I remember the first time I ever laid eyes on Prince. I was seven. I had seen him before, but hadn’t really seen him. I was visiting my mum’s sister and came down with an ear infection. To keep me occupied she put on a film, Purple Rain. To be honest, of the more child-friendly options available in a time before online streaming existed, she figured I’d prefer Prince to the Grateful Dead in concert. She was right.

When I got home, my dad asked how it had gone. I told him I wanted to be a little red corvette with a raspberry beret on my head. Admittedly, this was probably preferable to my previous dream of being Dr Frank-N-Furter when I grew up (though at least he was a doctor). But then Prince did sing my father’s favourite song ever, Red Blood of the Communists Raining Down. You probably know it as Purple Rain.

My other reason for inviting the purple one is a Salma Hayek anecdote. She was with him at some party. Food was served. Hayek, according to Hayek, dived straight in. As you do when presented with something free and edible (that’s like spotting a blue whale in the Thames). She was with Prince at the time. Mid-dive, he grabs her hand and utters one line: “Sister, stay away from the buffet.” Prince was joking, but let’s be real for a second, are you really OK with signing up to Overeaters Anonymous? Me neither.


Before you say anything, yes, I realise that George Costanza is not real. But this is my fantasy dinner party and if I want to invite a Seinfeld character, I can. To be honest, it was a coin toss between him and Larry David. Costanza won. Choosing between the two is impossible, but it wouldn’t be possible not to have one of them on the list. And before you judge me on my coin toss, who else apart from Costanza finds pastrami to be the most sensual of all the salted, cured meats? Or wants to bite into a big hunk of cheese like it’s an apple? Is that not the perfect dinner-party guest? The one who’s happy with a decent deli spread bought cut- price because at 8.05pm the supermarket has to chuck it because of expiration dates? Plus, you know he’ll always bring a big salad. Sure, he’ll bitch about it, but then that’s what earplugs and sign language were invented for.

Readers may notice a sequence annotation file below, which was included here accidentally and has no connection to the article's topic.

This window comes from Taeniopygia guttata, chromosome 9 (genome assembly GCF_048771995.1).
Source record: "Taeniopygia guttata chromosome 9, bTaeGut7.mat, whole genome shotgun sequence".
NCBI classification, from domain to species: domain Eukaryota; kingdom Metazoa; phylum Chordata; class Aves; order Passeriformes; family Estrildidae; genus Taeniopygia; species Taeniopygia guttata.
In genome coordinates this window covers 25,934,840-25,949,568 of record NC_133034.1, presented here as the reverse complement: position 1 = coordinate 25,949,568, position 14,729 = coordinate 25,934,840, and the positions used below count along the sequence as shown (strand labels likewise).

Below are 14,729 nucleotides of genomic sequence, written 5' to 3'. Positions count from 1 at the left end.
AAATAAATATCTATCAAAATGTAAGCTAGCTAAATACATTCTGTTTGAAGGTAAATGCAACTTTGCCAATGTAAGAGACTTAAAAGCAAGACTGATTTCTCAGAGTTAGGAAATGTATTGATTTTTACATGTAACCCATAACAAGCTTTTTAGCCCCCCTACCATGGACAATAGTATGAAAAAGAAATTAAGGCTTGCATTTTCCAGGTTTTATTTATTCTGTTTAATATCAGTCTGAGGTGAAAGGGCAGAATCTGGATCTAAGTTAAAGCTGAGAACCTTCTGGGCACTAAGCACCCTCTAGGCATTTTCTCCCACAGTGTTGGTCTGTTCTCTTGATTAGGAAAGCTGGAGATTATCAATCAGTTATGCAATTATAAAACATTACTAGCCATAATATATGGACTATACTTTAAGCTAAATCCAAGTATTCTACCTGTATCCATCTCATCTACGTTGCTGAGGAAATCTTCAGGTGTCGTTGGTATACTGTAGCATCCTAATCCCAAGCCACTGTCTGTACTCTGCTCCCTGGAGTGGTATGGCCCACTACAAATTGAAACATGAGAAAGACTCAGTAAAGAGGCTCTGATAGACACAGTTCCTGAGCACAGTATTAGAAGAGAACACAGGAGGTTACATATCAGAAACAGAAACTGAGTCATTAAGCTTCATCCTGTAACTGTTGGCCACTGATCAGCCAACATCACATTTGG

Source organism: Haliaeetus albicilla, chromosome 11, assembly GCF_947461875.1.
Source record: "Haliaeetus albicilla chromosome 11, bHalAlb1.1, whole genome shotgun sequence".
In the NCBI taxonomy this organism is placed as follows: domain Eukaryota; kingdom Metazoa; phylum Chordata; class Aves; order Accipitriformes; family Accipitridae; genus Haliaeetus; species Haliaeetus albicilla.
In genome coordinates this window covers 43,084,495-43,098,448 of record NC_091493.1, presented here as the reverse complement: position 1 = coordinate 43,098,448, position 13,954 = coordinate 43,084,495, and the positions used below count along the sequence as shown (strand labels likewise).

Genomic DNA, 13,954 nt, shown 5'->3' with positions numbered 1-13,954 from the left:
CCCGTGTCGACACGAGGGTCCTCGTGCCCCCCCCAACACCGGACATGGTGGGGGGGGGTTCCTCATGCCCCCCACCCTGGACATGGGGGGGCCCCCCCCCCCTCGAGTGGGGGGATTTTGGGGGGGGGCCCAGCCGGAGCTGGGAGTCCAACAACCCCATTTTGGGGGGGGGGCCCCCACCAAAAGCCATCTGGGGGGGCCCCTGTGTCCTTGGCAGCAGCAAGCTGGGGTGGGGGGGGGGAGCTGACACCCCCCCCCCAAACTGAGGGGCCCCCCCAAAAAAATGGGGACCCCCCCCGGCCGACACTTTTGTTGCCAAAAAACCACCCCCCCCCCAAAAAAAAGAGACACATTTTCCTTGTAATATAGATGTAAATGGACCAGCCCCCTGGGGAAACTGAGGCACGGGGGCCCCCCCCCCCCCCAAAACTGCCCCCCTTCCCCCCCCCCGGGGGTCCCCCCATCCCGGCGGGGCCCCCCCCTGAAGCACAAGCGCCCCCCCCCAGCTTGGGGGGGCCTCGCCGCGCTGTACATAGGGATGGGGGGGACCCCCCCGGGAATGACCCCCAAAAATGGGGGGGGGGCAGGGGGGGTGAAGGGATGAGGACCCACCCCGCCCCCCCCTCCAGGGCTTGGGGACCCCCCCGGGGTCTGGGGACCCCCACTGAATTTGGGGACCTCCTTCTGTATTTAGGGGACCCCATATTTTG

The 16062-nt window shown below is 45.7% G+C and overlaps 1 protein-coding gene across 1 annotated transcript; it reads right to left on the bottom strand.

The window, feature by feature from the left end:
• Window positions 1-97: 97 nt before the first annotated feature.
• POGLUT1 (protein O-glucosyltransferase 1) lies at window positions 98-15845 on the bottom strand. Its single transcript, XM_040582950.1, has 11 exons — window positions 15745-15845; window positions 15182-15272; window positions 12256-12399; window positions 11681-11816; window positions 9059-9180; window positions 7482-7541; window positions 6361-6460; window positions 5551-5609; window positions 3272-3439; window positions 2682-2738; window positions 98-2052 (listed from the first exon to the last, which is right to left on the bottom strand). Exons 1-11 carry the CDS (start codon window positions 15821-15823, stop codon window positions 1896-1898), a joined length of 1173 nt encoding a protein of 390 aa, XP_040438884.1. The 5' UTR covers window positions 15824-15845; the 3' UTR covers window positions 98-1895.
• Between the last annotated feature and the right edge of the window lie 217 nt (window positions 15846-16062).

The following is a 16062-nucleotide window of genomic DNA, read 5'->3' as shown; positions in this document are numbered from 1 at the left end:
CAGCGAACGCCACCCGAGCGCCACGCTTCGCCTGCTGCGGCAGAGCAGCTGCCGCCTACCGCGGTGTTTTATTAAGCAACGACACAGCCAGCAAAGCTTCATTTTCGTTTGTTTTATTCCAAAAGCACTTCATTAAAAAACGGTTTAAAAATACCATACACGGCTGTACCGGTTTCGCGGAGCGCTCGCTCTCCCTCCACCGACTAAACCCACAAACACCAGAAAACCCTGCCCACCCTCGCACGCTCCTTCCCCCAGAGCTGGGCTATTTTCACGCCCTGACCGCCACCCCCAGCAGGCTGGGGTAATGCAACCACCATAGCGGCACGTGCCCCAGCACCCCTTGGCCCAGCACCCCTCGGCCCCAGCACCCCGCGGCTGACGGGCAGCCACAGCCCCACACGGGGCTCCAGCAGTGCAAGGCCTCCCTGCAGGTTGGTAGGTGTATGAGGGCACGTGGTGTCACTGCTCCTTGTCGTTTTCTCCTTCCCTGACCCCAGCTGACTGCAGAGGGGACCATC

And since were on the fictional portion of our programme, let me once again say the words “coin toss”. Armando Iannucci or Selina Meyer? Sure, it was Iannucci who created Meyer and oversaw the writing of a line that has made me look at a croissant the way I might eye a dildo ever since, and also had me eyeing dildos the way I eye croissants in Pret at 8.57 in the am, Monday to Friday, but she is the one who spoke those immortal words and, anyway, the coin gave me heads. Don’t pretend like you don’t make all your most important life choices in the same way.

Anyway, every dinner party needs a guest who distracts from the host’s inadequacies and is there anyone more perfect for that than Meyer? If you get super-lucky – or her super-drunk – she might actually come through on her croissant promise. Plus, with Meyer, you always get Gary. And who in their right mind refuses a free maid for the night?


I almost met Ed Ruscha. Once. And by “met once” I mean I was in the same room as him five minutes after he had left it, but same difference. A friend of mine, when I made the mistake of asking her what she would like as a present for her 30th birthday, said issue 1 of David Bailey and David Litchfield’s Ritz Newspaper. So I found it. The entire archive, admittedly, but issue 1 was included and that was all that mattered.

It was while I was collecting the archive, which we had decided to split between us, with her taking the odd numbers and me the even – well, she had asked for the first one, so I was hardly in a position to deny her this distribution of the spoils – that I discovered I was standing in a room in which Ruscha had stood only seconds earlier.

The moral of the story: bad shit happens to good people all the time. I managed to resist buying the first edition of whatever it was he had signed just moments earlier because my bank account said no. At this point in the story, let’s not kid ourselves, all sense and willpower is going to go out of the window. But it’s Ruscha. How can you not round out a dinner party with the man they called Styrene?

Taken from the latest issue of 10 Magazine, REBEL HEART, on newsstands now…

Text by Natalie Dembinska
Illustration by Charles Jeffrey